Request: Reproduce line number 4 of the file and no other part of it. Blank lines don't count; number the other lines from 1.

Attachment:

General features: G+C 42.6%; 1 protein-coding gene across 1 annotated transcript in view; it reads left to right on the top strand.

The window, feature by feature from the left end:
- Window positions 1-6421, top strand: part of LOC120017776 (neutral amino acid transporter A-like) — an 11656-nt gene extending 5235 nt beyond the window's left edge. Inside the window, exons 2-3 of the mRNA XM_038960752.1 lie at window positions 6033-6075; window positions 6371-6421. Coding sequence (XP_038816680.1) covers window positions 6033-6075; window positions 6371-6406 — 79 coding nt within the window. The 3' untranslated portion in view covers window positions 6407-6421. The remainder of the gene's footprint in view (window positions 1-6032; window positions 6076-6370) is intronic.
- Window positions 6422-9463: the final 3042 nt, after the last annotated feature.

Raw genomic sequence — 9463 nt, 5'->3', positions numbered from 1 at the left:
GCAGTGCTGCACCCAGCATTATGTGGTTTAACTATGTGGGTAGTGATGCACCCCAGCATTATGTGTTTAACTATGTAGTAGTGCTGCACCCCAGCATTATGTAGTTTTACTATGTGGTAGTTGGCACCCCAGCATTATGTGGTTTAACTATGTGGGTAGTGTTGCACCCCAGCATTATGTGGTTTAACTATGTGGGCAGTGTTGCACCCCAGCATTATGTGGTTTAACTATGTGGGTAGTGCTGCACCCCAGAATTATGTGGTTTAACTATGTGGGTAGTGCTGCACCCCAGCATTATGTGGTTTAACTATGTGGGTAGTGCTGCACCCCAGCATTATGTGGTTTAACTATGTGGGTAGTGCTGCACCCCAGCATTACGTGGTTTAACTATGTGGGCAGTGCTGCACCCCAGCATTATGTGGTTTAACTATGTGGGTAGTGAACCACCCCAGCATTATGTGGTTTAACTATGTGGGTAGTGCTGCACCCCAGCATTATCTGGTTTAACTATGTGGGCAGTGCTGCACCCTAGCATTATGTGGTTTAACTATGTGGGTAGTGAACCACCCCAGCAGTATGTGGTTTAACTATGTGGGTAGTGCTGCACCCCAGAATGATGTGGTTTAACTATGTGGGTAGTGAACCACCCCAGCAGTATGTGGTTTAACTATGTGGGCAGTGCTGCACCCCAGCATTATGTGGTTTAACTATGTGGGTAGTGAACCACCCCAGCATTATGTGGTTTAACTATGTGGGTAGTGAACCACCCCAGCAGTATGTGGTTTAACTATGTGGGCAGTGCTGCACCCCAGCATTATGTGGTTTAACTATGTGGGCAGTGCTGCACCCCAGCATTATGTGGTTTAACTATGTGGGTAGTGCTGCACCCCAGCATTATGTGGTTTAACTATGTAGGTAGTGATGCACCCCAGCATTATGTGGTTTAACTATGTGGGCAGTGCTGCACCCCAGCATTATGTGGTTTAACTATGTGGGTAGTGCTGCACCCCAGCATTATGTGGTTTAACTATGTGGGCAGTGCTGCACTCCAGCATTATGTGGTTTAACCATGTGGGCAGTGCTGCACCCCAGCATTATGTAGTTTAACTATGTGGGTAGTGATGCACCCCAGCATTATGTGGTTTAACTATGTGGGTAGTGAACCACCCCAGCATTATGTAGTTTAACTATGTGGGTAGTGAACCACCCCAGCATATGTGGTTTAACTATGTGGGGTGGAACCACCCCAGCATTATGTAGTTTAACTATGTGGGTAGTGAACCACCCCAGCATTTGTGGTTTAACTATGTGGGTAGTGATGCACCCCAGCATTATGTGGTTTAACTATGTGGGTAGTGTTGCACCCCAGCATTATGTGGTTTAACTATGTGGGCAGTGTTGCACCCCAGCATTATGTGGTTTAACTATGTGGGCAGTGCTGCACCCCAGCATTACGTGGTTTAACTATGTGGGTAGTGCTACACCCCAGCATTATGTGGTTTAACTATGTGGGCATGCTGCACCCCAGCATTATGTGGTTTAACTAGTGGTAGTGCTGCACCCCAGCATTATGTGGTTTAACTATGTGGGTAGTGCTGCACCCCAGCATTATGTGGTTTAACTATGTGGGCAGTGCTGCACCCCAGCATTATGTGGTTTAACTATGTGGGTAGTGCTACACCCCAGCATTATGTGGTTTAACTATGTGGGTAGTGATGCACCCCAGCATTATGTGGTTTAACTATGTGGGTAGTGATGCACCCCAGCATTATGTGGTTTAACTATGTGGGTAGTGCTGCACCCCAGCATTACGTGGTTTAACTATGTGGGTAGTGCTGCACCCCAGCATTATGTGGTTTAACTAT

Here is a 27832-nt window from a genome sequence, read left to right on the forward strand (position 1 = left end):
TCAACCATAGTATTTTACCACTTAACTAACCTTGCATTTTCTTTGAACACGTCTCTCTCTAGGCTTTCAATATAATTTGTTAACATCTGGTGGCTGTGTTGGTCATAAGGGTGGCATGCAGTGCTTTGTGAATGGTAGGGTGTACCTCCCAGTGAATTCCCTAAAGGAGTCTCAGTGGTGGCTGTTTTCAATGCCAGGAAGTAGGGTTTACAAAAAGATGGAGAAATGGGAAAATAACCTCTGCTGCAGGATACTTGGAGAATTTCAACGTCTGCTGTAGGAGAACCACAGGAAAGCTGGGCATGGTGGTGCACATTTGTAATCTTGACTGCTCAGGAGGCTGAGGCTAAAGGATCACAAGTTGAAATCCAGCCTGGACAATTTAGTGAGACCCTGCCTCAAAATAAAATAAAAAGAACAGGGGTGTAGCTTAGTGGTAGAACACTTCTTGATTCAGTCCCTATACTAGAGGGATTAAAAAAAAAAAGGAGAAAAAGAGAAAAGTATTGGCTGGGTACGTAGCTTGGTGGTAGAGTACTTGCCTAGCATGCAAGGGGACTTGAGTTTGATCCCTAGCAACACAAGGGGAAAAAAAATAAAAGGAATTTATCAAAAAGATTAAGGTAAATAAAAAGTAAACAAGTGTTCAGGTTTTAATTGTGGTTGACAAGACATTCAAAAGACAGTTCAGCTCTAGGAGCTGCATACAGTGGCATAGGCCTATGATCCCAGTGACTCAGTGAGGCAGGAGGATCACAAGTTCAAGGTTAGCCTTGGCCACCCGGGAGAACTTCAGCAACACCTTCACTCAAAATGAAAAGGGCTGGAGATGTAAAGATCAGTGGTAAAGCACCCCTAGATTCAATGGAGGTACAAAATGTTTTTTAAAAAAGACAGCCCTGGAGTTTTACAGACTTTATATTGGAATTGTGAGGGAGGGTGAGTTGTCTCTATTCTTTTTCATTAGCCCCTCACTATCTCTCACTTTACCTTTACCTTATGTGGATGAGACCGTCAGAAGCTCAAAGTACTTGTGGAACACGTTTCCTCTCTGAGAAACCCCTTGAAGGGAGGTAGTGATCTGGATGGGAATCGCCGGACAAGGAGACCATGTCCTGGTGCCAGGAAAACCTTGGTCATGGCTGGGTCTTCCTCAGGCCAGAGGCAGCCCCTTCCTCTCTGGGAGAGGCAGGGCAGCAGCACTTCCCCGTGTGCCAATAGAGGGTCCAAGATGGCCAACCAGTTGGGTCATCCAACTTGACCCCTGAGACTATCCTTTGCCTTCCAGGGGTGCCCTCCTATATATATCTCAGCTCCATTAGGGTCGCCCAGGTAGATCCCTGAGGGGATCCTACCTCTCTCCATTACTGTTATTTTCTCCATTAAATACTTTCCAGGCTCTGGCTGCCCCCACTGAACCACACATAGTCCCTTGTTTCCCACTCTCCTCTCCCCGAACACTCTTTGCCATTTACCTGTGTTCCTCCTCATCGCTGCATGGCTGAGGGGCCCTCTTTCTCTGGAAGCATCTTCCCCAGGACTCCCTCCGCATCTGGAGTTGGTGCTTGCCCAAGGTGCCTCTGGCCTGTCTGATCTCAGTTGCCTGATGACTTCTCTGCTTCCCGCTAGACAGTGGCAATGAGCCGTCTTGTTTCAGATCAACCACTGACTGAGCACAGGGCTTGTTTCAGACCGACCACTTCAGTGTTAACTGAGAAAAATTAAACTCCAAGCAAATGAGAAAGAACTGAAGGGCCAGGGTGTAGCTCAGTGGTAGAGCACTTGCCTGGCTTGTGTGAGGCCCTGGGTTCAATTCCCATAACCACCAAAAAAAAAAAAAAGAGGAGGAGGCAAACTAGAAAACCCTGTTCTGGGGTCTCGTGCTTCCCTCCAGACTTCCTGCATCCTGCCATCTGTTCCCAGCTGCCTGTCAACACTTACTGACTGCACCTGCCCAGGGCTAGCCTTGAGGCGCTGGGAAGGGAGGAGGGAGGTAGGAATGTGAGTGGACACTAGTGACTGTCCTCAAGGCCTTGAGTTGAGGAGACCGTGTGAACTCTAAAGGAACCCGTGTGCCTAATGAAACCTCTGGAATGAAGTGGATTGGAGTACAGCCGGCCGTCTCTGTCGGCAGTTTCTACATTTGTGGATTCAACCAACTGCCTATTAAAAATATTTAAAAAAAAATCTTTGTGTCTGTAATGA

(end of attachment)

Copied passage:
- Window positions 6422-9463: the final 3042 nt, after the last annotated feature.